This futuristic interaction solves a real, everyday problem.
We also shared metadata that participants might not have been aware of, such as genres of their favorite artists or their geographic origins. Some participants imagined a voice assistant prompting them with these metadata dimensions, like: “You listen to more artists from Detroit than any other city – would you like to hear a Detroit playlist?” Thus,exposure to this metadata provided a new lens on participants’ existing behaviors, enabling them to imagine new interactions that authentically reflect their current listening practices.
Theme 3: Data can be a trigger for interaction, rather than a focus
Going into this study, we hypothesized that people might want to explore their data using sound and voice as a standalone activity, and would perhaps want something like an voice-mediated version of Spotify’s year-end “Wrapped” feature. Instead, personal data served as a trigger, not a focus, of voice interactions: Participants honed in on data milestones—the 100th song added to a playlist, the anniversary of the first time they heard a song—as events that might trigger a voice assistant to suggest actions, like sharing the playlist, or exploring adjacent music.
These interactions explicitly reference data points, but the data isn’t the point. The point was an enhanced way to meaningfully explore music, using personal data as salient ways to enter these new interactions.
Theme 4: Data can help us take voice assistants from voice-activated remote controls to personalized music coaches
One of the main ways people use voice assistants and smart speakers is to play music, but they tend to use simple functions, like asking for a song or pausing playback, treating them as glorified voice-activated remote controls. In our workshops, however, we found that participants imagined something less like a voice-activated remote control and more like a music coach who could proactively support them as they expanded their musical personalities and evolved their musical tastes. Participants imagined voice assistants that have musical intelligence, and that leverage to do things like jumping straight to the chorus, reciting back lyrics, or explaining the meaning of a song.
Some participants imagined that this musical intelligence might even be combined with intelligence about them, the listener. But people acknowledged that this might not work right off the bat, and that they’d have to collaborate with the voice assistant and teach it their preferred ways to interact. This process might unfold through errors: Participants didn’t expect a voice assistant will always get things right, but they did hope that it might ask for feedback so it could course-correct when it gets things wrong. Another way participants might teach a voice assistant how they like to interact is through tagging the music with their own language, “I feel like it’d be really easy to be like, ‘I like that…that song makes me feel really happy’ or ‘I’m feeling uplifted.”’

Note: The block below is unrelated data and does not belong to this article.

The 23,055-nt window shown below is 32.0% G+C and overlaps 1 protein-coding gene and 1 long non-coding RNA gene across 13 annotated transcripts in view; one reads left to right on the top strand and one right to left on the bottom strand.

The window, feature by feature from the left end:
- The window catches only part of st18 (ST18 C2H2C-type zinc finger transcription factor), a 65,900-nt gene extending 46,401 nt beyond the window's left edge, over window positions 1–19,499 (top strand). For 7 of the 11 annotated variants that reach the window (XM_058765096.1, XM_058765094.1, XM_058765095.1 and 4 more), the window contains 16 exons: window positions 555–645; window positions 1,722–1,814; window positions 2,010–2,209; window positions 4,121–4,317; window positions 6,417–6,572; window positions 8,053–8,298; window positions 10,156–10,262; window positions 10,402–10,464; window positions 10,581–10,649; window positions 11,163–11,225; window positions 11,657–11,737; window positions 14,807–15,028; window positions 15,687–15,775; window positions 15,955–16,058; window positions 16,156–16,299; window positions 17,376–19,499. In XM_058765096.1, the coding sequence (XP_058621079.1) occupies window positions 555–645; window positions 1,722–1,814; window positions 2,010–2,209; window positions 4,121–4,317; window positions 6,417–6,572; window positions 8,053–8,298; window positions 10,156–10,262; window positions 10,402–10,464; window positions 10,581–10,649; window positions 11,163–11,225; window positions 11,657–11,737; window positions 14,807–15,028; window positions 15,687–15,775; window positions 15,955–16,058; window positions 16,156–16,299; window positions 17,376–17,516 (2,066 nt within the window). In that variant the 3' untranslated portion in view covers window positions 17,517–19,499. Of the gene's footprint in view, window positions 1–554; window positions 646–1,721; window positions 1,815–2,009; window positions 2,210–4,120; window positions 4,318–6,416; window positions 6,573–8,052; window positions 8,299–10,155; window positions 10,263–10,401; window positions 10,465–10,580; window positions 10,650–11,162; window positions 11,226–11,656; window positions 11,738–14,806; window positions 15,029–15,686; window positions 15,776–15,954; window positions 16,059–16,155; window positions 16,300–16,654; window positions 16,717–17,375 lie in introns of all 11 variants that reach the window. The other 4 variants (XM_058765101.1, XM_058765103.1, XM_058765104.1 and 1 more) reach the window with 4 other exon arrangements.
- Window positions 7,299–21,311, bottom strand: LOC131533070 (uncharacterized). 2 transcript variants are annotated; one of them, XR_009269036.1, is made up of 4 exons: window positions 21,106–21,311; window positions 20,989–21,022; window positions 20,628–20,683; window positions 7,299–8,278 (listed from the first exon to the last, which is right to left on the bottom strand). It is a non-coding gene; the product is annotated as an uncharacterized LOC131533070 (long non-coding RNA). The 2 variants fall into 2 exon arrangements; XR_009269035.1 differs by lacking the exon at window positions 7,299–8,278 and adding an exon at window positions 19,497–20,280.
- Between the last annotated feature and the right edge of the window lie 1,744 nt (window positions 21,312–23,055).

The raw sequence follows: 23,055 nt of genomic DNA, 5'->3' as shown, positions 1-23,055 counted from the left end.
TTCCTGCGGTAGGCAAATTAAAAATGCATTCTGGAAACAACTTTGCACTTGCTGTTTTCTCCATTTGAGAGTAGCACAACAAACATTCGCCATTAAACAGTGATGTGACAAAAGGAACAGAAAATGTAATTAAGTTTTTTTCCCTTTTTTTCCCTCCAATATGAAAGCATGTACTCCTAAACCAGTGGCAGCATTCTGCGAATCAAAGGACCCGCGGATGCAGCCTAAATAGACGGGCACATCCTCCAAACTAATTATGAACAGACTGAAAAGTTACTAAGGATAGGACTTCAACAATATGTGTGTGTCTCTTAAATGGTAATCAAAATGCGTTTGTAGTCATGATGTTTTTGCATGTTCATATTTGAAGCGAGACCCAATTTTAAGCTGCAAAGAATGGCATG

Through this kind of specific, on-the-fly labeling of their music experiences, participants described building a personalized, shared language with the voice assistant. They also imagined dialogs where they could decide, with the voice assistant, what to listen to—collaborating with the voice assistant, as a music coach, to figure out what to play, rather than simply commanding it.
Considering these findings, we leave you a challenge for applying this approach to your research and design work.
Challenge: Turn silent data into a vocabulary for exploration – alongside end-users
We found that presenting people with silent data provided a new lens on their existing behaviors and a new vocabulary for understanding them. This new vocabulary can also scaffold people as they discover features or content. Exposing silent data may be a way to tackle a common problem in voice interaction design: How do users figure out what they can do with voice assistants? Imagine this interaction:
A user asks a voice assistant, “Play more music like this.”
The voice assistant might respond, “Ok, how would you describe this song in your own words?”
Or, after playing an algorithmically selected song, a voice assistant could ask users why they think it chose that song, then respond with the reasoning behind the recommendation.
These types of interactions expose and build the system’s contextual intelligence, while also teasing out a user’s preferences. Thus we challenge you to consider additional ways previously silent data might become a new vocabulary for exploration. But in order to use silent data to derive a user-centric vocabulary of exploration, we first have to understand it. One way to do this is to involve end-users in the design of data logging capabilities. Users have valuable knowledge about what data metrics mean that are often unavailable to designers. Data-inspired design activities, with end users, can spark forward-focused, generative discussions about what people can do with their data.